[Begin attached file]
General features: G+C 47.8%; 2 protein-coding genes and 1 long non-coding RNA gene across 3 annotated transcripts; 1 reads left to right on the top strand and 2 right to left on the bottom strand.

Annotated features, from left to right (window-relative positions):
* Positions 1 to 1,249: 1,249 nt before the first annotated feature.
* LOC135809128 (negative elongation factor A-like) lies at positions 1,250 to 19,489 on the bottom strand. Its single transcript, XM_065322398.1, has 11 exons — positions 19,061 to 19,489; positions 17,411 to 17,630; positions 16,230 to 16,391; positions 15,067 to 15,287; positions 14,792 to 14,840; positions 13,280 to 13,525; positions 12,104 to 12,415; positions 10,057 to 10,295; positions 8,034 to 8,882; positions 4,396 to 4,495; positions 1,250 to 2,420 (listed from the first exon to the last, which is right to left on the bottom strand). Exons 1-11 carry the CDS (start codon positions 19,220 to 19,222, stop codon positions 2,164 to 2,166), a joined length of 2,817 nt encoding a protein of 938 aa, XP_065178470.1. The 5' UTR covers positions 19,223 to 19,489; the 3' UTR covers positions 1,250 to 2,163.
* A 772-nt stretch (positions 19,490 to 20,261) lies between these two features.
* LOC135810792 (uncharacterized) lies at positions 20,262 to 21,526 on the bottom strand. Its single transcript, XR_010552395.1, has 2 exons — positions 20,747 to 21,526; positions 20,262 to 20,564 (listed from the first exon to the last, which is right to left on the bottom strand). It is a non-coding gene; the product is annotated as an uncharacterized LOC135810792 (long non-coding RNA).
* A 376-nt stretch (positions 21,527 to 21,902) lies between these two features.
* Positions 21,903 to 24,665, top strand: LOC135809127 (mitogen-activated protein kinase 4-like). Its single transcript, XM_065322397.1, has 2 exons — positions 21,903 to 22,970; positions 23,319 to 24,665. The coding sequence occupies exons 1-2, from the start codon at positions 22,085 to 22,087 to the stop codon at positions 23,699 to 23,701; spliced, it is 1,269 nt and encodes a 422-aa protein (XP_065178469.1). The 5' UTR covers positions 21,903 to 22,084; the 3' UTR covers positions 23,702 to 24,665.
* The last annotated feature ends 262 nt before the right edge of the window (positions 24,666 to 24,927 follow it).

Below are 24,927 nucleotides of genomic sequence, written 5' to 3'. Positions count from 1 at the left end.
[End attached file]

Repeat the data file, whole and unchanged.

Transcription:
General features: G+C 47.8%; 2 protein-coding genes and 1 long non-coding RNA gene across 3 annotated transcripts; 1 reads left to right on the top strand and 2 right to left on the bottom strand.

Annotated features, from left to right (window-relative positions):
* Positions 1 to 1,249: 1,249 nt before the first annotated feature.
* LOC135809128 (negative elongation factor A-like) lies at positions 1,250 to 19,489 on the bottom strand. Its single transcript, XM_065322398.1, has 11 exons — positions 19,061 to 19,489; positions 17,411 to 17,630; positions 16,230 to 16,391; positions 15,067 to 15,287; positions 14,792 to 14,840; positions 13,280 to 13,525; positions 12,104 to 12,415; positions 10,057 to 10,295; positions 8,034 to 8,882; positions 4,396 to 4,495; positions 1,250 to 2,420 (listed from the first exon to the last, which is right to left on the bottom strand). Exons 1-11 carry the CDS (start codon positions 19,220 to 19,222, stop codon positions 2,164 to 2,166), a joined length of 2,817 nt encoding a protein of 938 aa, XP_065178470.1. The 5' UTR covers positions 19,223 to 19,489; the 3' UTR covers positions 1,250 to 2,163.
* A 772-nt stretch (positions 19,490 to 20,261) lies between these two features.
* LOC135810792 (uncharacterized) lies at positions 20,262 to 21,526 on the bottom strand. Its single transcript, XR_010552395.1, has 2 exons — positions 20,747 to 21,526; positions 20,262 to 20,564 (listed from the first exon to the last, which is right to left on the bottom strand). It is a non-coding gene; the product is annotated as an uncharacterized LOC135810792 (long non-coding RNA).
* A 376-nt stretch (positions 21,527 to 21,902) lies between these two features.
* Positions 21,903 to 24,665, top strand: LOC135809127 (mitogen-activated protein kinase 4-like). Its single transcript, XM_065322397.1, has 2 exons — positions 21,903 to 22,970; positions 23,319 to 24,665. The coding sequence occupies exons 1-2, from the start codon at positions 22,085 to 22,087 to the stop codon at positions 23,699 to 23,701; spliced, it is 1,269 nt and encodes a 422-aa protein (XP_065178469.1). The 5' UTR covers positions 21,903 to 22,084; the 3' UTR covers positions 23,702 to 24,665.
* The last annotated feature ends 262 nt before the right edge of the window (positions 24,666 to 24,927 follow it).

Below are 24,927 nucleotides of genomic sequence, written 5' to 3'. Positions count from 1 at the left end.